The nurses and hospital staff were incredible. I didn’t feel judged or condemned, they took me in and took such incredible care of me. My first nurse, Mo, blessed us with her wit and banter, really putting us at ease. You could tell she really cared. All the nurses and staff were, seriously, so amazing. So there I lay in my hospital bed, ginger ale in hand, no pain, watching TV. Someone brought me a sandwich from Sheetz which I swear was the best sandwich I’d ever eaten. I soon fell into a blissful 2 1/2 hours of sleep. Mo woke me up around 4 AM and said, “it’s time to push!” I pushed for four hours. At some point there was a shift change, and Mo had to leave and got replaced by another nurse who, I’m afraid I don’t remember her name. She was a lot more businesslike and serious and stern than Mo had been and it made me nervous at first. I thought “Here’s that condemnation I was waiting for!” But she turned out to be a real blessing because she had seen similar labors before and knew something was up. She was serious because she knew the situation was serious. She was able to gather all the necessary supplies and staff to be ready to care for our baby as soon as he came out – giving Abe his best chance of survival. She was my first indication that something might be wrong. At about 3 1/2 hours of pushing the doctor came in and said if we don’t get this baby pushed out in 20 minutes then we’re going in for a C-section. I pushed with all my might and at 8:15 AM on March 14th, 2019 my son came into the world. All 10 lb 4 oz of him. I felt a wave of relief as he splooshed onto the table. Dave whispered, “It’s a boy!” I pulled up my nightgown for them to put him on my belly, skin to skin, but they took him away. I realized then that the room was actually full of people, nurses and specialists and professionals from the NICU. They took Abe to the warming table and were working on him. My doctor carefully and quickly removed my placenta and sewed up my tears (I had 3rd degree tearing). There was a lot of blood. I was so confused and struggling to see my baby. “Is my baby going to be ok?” I kept asking. One of the doctors working on Abe said, “He’s going to be fine! He’ll be ok.” And was very reassuring and I believed him. So I knew at this point that something bad was happening, but I thought it would just be some NICU time, or health issues – I never once thought it could be death. After about 15 minutes of working on him right next to us, they wheeled Abe away and into another room. For the next hour and 30 minutes we waited in agony as they worked on our son. What was happening? What was wrong? We knew they wanted to intubate him. Something about his lungs, he wasn’t crying. My placenta was green, tinged with meconium. I felt very powerless. Praying and calling out to God. My brain wasn’t grasping what was happening. I remember breathing so heavily into my hands, covering my eyes, waiting. I remember thinking, “There’s no way anything bad will happen – God knows I couldn’t handle it!”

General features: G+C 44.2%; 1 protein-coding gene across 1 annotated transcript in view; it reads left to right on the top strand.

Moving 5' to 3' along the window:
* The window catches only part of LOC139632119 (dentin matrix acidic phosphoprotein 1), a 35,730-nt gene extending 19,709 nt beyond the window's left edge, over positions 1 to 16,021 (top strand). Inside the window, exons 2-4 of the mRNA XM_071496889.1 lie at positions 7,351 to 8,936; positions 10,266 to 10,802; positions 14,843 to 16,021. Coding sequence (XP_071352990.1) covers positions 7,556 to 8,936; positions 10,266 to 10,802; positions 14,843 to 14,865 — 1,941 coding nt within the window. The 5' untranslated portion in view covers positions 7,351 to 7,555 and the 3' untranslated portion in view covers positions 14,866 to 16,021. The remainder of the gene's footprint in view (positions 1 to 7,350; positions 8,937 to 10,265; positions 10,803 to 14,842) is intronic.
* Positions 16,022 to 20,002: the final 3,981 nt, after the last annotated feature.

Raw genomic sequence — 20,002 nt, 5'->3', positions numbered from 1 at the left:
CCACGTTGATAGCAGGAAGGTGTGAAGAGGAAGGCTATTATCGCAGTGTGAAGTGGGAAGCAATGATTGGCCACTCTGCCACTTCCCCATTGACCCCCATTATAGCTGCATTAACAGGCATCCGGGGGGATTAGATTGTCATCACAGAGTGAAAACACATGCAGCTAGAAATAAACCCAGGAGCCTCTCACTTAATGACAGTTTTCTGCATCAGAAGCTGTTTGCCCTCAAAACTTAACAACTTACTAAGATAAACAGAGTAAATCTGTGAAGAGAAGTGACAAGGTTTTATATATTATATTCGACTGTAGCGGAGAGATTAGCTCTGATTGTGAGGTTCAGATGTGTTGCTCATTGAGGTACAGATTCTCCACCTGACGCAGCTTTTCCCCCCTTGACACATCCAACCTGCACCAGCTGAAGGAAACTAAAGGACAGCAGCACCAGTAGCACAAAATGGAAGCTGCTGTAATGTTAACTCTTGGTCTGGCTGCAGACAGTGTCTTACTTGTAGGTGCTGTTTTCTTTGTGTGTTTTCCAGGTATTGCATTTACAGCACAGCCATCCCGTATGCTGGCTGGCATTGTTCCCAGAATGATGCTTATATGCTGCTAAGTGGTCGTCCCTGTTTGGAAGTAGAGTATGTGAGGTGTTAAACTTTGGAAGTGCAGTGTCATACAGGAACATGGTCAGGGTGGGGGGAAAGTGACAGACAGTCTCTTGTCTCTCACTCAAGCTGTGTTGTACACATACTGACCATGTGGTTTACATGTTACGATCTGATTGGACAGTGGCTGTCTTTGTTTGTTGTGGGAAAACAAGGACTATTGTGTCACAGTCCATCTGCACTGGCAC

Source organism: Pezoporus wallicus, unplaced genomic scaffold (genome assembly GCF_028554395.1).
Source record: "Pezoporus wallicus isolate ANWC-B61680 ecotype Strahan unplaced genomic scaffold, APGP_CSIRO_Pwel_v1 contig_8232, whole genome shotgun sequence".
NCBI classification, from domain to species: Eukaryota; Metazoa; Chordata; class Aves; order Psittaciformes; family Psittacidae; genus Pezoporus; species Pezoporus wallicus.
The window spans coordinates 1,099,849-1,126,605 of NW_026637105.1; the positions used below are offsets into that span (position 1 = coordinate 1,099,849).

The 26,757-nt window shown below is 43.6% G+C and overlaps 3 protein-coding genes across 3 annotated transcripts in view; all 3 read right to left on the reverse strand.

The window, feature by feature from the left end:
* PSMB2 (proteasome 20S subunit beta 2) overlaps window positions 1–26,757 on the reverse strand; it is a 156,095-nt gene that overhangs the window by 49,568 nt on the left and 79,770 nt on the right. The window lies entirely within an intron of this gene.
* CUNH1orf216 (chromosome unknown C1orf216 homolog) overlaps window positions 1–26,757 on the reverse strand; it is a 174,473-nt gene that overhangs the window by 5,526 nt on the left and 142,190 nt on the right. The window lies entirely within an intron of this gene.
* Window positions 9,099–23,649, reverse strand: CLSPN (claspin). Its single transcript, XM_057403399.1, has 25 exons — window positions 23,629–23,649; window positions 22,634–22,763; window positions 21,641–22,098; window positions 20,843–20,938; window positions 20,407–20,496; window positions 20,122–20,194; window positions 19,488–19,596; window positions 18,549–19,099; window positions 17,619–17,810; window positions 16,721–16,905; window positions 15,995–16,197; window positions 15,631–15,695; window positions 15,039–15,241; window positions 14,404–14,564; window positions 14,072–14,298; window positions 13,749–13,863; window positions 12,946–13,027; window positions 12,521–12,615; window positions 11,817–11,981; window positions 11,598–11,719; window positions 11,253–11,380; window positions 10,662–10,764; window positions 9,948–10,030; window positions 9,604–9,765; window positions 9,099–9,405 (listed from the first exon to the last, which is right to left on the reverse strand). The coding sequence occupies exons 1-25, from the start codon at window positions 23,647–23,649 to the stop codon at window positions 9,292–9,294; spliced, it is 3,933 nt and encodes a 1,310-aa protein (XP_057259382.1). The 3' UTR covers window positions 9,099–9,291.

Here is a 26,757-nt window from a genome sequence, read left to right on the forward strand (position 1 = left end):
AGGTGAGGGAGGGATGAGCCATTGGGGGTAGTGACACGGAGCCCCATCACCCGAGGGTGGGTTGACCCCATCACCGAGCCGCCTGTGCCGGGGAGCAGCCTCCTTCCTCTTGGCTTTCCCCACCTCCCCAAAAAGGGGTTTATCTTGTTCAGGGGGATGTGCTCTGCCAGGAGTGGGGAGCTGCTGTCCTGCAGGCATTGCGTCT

A family member in the hall thought they heard Abe crying and came in to tell me “He’s ok! He’s crying!” Giving me a few moments of false hope. But it was someone else’s baby. Not mine.
Around 10 AM family members came shuffling into the room, the doctor had asked us all to gather together. I knew what this meant, but my brain wasn’t ready to believe it. Once we were together, my mother and father-in-law, my sister-in-law, my husband and myself, he spoke the words that have haunted me for the last 9 months: